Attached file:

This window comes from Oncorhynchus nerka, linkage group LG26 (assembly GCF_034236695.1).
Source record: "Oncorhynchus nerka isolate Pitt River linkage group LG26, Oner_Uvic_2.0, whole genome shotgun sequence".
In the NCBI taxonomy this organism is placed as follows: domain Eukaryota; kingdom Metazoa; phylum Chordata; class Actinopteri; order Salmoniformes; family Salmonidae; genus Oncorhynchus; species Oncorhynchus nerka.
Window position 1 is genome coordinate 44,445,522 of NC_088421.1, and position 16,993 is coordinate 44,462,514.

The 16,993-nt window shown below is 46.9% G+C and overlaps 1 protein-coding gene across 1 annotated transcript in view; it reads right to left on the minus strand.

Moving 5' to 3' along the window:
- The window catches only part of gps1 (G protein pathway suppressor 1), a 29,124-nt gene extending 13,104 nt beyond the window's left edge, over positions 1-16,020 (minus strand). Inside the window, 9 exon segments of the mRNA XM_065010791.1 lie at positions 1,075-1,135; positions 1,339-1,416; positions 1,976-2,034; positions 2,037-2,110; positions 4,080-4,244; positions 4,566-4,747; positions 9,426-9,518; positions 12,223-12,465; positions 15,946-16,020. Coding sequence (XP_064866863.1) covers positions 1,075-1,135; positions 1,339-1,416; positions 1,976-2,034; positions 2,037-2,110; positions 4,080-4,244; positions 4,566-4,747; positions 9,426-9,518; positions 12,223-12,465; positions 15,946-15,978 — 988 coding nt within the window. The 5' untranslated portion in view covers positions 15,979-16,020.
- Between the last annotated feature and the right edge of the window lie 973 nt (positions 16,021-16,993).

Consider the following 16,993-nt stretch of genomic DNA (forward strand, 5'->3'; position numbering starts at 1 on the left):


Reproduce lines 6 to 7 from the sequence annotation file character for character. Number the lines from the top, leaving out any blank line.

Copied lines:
Moving 5' to 3' along the window:
- The window catches only part of gps1 (G protein pathway suppressor 1), a 29,124-nt gene extending 13,104 nt beyond the window's left edge, over positions 1-16,020 (minus strand). Inside the window, 9 exon segments of the mRNA XM_065010791.1 lie at positions 1,075-1,135; positions 1,339-1,416; positions 1,976-2,034; positions 2,037-2,110; positions 4,080-4,244; positions 4,566-4,747; positions 9,426-9,518; positions 12,223-12,465; positions 15,946-16,020. Coding sequence (XP_064866863.1) covers positions 1,075-1,135; positions 1,339-1,416; positions 1,976-2,034; positions 2,037-2,110; positions 4,080-4,244; positions 4,566-4,747; positions 9,426-9,518; positions 12,223-12,465; positions 15,946-15,978 — 988 coding nt within the window. The 5' untranslated portion in view covers positions 15,979-16,020.